Here’s the thing about baby name data: the Top 20 is actually kind of dull.
Not the names themselves, necessarily. In order to become one of the 20 most popular given names in the US for any particular year, a name has to be pretty great. Versatile. They’ve usually been worn by some high profile types, be they Biblical patriarchs or borrowings from the silver screen.
But we can see them coming.
By the time a name reaches such lofty heights, we’ve watched it gain for ten, twenty, forty years or more, right? Former #1 Isabella climbed every year from 1990 through 2009 before reaching the top spot. Even newcomers like Jayden don’t debut in the Top 100. Others – think William, James, Elizabeth – are frequent members of the club, as likely to be there in the 1880s or 1940s as they are today.
This might be the most interesting part of the puzzle: fewer children now receive the #1 name. The numbers are startling. In 2013, less than 1% of all boys were named Noah – but he was still the #1 name in the nation.
Fifty years ago, every one of the Top Twenty names was given to more than 1% of boys – and the #1 name, Michael, was the name of choice for more than 4% of all newborns.
It’s reasonable to assume that the most popular names of 2033 might be even less common – which makes prognosticating slightly more of a challenge.
But the real wildcard is this: looking at today’s Top Twenty, about 10% of the names were completely off the radar twenty years earlier – meaning that any set of predictions will inevitably miss some surprises.
So here’s my best crystal ball-gazing effort to predict the Top Twenty Names of 2033, starting with the boys.
Boys: Top 20 Names of 2033
1. Levi – We’ve been trading Biblical #1s for a years now, with from Michael to Jacob to Noah. Like Noah, Levi has a distinctively different sound, and can appeal to parents for lots of reasons. If you’re religious, Levi is an Old Testament patriarch. But if you’re not, he’s a blue jean baby, as American as apple pie. He’s also Matthew McConaughey’s firstborn.
2. Benjamin – There are always some classics in the Top Ten, but they do come and go. Benjamin is very popular in a handful of Northern states right now – he’s #1 in Massachusetts. Gentle Ben falls somewhere between John and Noah, an enduring choice but not a super common one – yet.
3. Charlie – Informal names have ruled the British charts for years, where Alfie has been a favorite. Charlie seems like the US answer, the name of famous fictional boys from Charlie Brown to Charlie Bucket.
6. Knox – I almost put Jax in this spot, but there’s a problem. Jax feels like his appeal is too narrow – he’s very modern, and clearly invented. But Knox has The Dead Poet’s Society seal of approval. He was a preppy surname pick before the Jolie-Pitts gave him a boost, and now he’s a possible ends-with-x name that will strike a chord with lots of parents.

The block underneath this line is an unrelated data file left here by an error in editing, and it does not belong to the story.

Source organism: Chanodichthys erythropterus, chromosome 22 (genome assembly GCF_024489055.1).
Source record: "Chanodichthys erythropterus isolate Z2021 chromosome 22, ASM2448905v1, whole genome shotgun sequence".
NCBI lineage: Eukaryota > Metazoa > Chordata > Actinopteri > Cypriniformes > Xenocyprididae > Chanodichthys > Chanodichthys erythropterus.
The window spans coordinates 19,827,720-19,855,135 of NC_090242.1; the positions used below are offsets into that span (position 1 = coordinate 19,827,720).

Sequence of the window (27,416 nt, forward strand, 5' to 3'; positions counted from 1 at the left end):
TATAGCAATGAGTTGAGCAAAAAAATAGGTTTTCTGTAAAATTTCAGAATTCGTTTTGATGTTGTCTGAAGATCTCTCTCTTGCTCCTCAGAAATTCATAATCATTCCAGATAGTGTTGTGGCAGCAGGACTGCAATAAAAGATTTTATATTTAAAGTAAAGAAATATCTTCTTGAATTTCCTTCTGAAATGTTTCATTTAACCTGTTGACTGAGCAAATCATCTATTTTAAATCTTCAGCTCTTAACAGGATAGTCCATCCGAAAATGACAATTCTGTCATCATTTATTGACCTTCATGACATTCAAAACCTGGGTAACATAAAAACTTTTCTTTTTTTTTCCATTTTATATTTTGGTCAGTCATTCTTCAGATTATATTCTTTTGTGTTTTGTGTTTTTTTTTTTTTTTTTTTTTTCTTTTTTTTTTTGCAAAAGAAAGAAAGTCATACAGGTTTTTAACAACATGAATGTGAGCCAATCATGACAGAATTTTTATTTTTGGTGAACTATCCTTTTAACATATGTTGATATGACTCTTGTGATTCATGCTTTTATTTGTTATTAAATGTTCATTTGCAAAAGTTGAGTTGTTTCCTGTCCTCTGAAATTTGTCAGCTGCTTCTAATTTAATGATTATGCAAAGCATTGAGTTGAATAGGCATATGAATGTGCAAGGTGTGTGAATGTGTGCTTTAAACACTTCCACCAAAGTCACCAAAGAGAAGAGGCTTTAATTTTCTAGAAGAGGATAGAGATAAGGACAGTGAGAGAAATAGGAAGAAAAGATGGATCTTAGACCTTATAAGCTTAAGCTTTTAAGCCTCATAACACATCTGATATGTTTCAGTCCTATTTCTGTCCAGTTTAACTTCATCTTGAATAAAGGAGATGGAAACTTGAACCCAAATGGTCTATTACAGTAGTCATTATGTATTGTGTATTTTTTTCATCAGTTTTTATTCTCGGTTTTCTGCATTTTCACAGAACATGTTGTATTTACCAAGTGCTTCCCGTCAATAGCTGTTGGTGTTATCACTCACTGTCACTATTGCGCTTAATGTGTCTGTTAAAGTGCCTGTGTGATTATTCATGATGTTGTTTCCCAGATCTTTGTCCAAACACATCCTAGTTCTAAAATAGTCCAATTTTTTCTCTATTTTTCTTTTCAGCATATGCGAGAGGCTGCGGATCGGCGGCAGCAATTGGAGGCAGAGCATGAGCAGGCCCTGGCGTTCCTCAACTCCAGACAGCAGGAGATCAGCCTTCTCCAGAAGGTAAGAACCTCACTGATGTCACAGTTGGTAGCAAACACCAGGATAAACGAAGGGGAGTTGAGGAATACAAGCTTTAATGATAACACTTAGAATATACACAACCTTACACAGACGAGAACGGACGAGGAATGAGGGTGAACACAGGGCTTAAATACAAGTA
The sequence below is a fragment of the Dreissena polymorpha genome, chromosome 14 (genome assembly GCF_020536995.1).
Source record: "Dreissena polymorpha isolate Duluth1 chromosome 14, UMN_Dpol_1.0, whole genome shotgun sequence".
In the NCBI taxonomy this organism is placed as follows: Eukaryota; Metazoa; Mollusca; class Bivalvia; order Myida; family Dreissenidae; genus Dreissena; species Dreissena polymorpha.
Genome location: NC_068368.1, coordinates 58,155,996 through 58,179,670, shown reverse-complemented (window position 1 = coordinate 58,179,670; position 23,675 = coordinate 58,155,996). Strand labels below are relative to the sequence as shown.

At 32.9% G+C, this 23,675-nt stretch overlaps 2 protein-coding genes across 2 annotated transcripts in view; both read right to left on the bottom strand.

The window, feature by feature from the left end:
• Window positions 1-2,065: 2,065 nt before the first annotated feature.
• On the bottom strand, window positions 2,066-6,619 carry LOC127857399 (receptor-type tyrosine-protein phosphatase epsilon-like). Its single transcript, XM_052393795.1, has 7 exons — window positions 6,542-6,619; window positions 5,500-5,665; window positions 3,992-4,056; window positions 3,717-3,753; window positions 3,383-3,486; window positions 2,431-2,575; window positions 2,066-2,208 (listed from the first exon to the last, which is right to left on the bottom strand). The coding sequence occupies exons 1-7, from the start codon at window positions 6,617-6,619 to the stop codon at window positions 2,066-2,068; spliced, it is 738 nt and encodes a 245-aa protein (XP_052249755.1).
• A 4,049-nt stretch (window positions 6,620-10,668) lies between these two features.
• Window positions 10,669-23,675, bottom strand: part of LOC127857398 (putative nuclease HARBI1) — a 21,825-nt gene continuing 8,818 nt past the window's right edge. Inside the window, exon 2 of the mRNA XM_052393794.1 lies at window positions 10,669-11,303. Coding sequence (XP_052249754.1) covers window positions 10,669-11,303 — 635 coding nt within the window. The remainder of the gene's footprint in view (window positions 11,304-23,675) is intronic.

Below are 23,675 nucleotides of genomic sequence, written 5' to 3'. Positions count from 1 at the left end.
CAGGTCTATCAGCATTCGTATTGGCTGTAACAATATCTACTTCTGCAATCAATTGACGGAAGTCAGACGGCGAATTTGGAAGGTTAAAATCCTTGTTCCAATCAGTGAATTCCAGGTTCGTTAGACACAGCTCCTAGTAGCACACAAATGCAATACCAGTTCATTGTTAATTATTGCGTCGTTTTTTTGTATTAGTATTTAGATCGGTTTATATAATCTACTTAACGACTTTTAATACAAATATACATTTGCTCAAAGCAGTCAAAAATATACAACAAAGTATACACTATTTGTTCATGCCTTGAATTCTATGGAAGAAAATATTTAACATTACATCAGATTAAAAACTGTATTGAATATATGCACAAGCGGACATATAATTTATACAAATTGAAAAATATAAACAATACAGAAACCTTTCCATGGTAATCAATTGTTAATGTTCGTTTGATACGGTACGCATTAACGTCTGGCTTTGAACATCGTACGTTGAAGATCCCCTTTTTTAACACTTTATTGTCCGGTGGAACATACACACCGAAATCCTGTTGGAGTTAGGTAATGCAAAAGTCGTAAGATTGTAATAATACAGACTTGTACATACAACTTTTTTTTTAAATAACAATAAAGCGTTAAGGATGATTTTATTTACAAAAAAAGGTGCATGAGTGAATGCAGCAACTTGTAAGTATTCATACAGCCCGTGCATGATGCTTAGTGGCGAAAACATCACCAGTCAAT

7. Nolan – I didn’t expect Nolan to reach the US Top 100. But now that he has, I’m wondering if he’s destined to go higher. He shares sounds with Noah and Logan, and hey – never count a good Irish name out, especially one with ties to a sports hero.
8. James – I simply cannot imagine the US Top Twenty without him.
9. Theodore – Call him a quirky classic on the rise, a successor to Sebastian and Alexander. Theo is just as friendly and upbeat as Leo, while Ted is as old school as Gus, and Teddy is as darling as Charlie. The Young House Love bloggers chose the name, and so did Michael Fitzpatrick, lead singer of Fitz and the Tantrums.
11. Luca – He’s been a Hollywood favorite, plus he’s big with Spanish-speaking families. If Noah can be a #1 name, and Luke and Lucas have been so popular in recent years, doesn’t Luca seem like a name going places?
12. Cash – Could he be the next Jayden? The name that makes grandmothers blanch, and whisper, “her daughter really named the baby Cash?” not realizing that everyone is naming their babies Cash. I like his associations with Johnny Cash, and his cowboy swagger.
13. Jacob – #1 names tend to hang on for years, fading slowly. After fourteen years at the top, it’s reasonable to assume we’ll still be naming our sons Jacob in twenty years – especially since we’ll start to hear a new generation of boys named after their dads, uncles, and even grandfathers.
14. Liam – If Jacob will still be around, it is a safe bet that Liam – and maybe Noah and Mason, too – will still be in the Top Twenty in two decades’ time. I picked Liam to rank the highest, but any of the current favorites could stick around.
15. Easton – How about this name, almost unheard of until the 1990s, and a recent arrival in the US Top 100? It’s a mix of place name, surname, and direction name – and while I wouldn’t bet on North to catch on, Easton and Weston seem like up and comers, with Easton in the lead.
17. Crosby – This is something of a wild guess, but we’ve seen ends-with-y surname names like Riley and Brady fare well in recent years. Part-crooner, part-NHL star, Crosby feels upbeat and boyish, but not too flimsy for a grown man.
20. Oliver – Parents choosing Oliver are attracted to his timelessness, but Oliver has actually become quite stylish. He’s gained nearly two hundred places in a decade, to #52 – give him another twenty years and he could climb higher.